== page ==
Australians care more about their dogs than their prime minister.

Sorry Scotty, but it seems Australians care more about their dogs than they do about you.

Feedback on recent articles centred on Scott Morrison and dog owners demonstrates a much greater passion for people’s four legged friends than for their prime minister.

The articles in question are numerous satirical texts published in a monthly magazine called The Beast, which is distributed in Bondi and the eastern beaches of Sydney.

The first article concerning the prime minister was titled:

“Scott Morrison Imprisoned for UnAustralian Activities”

It suggested that the current elected leader of the democratic nation of Australia should spend the rest of his life in bars – effective immediately. It listed many real shortcomings of the prime minister and his colleagues, and focussed on one particular action which is UnAustralian (you’ll have to read the article to find out).

Other articles were titled:

“The Shire Sends ScoMo Back to Where He Came From”

“Waverley’s Nightwatchman Scores a Century”

The articles provoked no response. No letters were sent directly to the author. No letters to the editor were published in the following issues, despite the fact that Morrison grew up in the eastern suburbs, went to school in the area and still has family and friends in the area. The region is also a safe seat for the Liberal Party, Morrison’s party.

Not one reader leapt to his defence.

Why?

The nickname “Scotty” may explain their reluctance. Educated and informed Australians call Morrison ‘Scotty from Marketing’ because they know he is nothing more than a Liberal National Party re-branding exercise. The previous leader, Malcolm Turnbull was seen as aloof and unapproachable. Thus, Rupert Murdoch, Gina Rinehart and Liberal powerbrokers removed Turnbull and installed Morrison, and sent him forth to drink beer, watch football and spout meaningless slogans.

‘Liar from the Shire’ is another popular nickname. The Shire is the region of southern Sydney which Morrison represents, and Morrison is famous for lying about many of his own policy failures. It is also commonly known that Morrison only won preselection for the safe Liberal seat after moving out of the eastern suburbs and running a dirty tricks campaign against the other Liberal candidate.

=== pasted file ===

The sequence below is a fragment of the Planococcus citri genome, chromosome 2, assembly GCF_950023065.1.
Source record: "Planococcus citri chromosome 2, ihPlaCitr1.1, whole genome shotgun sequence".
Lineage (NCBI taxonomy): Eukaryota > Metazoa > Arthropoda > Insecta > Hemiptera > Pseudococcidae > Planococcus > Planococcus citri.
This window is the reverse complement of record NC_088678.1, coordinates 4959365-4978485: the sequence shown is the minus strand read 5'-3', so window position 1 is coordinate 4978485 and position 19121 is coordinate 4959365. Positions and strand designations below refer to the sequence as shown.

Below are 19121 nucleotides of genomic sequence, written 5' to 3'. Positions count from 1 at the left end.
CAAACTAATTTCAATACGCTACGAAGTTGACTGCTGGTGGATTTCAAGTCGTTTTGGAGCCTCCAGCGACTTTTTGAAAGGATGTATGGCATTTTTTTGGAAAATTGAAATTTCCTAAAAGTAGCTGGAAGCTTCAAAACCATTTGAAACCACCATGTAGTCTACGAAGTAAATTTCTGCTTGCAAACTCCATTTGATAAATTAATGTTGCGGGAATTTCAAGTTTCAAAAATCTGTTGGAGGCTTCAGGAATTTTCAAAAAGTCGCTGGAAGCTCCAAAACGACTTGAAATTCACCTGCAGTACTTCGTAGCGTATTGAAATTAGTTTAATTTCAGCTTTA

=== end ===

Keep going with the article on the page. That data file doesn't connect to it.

Australians also know that Morrison is merely a puppet of Rupert Murdoch and the fossil fuel industry. Perhaps readers of The Beast did not rush to defend the prime minister because they are starting to see through the spin.

Maybe the satirical articles have no impact.

Perhaps, but the reponse to the dog articles would suggest otherwise.

Recent articles about dog owners in the eastern suburbs have carried the following titles:

“Safe Injecting Space Planned for Mackenzies Bay”

“Free Literacy Classes for Eastern Suburbs Dog Parents”

“Dog Owners Kicked off Clovelly Dog Park”

All of these articles criticise eastern suburbs dog owners, primarily because they walk their dogs in off-leash areas and ignore the local rules.

Every single article about dogs and dog owners provokes a flood of responses. Readers launch into an attack on the author and the content of the articles. Feedback is impassioned, emotional, personal and usually filled with profanity.

Mistake-ridden responses include phrases such as

“Fuck you and your shit article…”

“Up you’res kieran im gonna take 10 Dogs n do drugzzzz”

Other responses are not suitable for public viewing.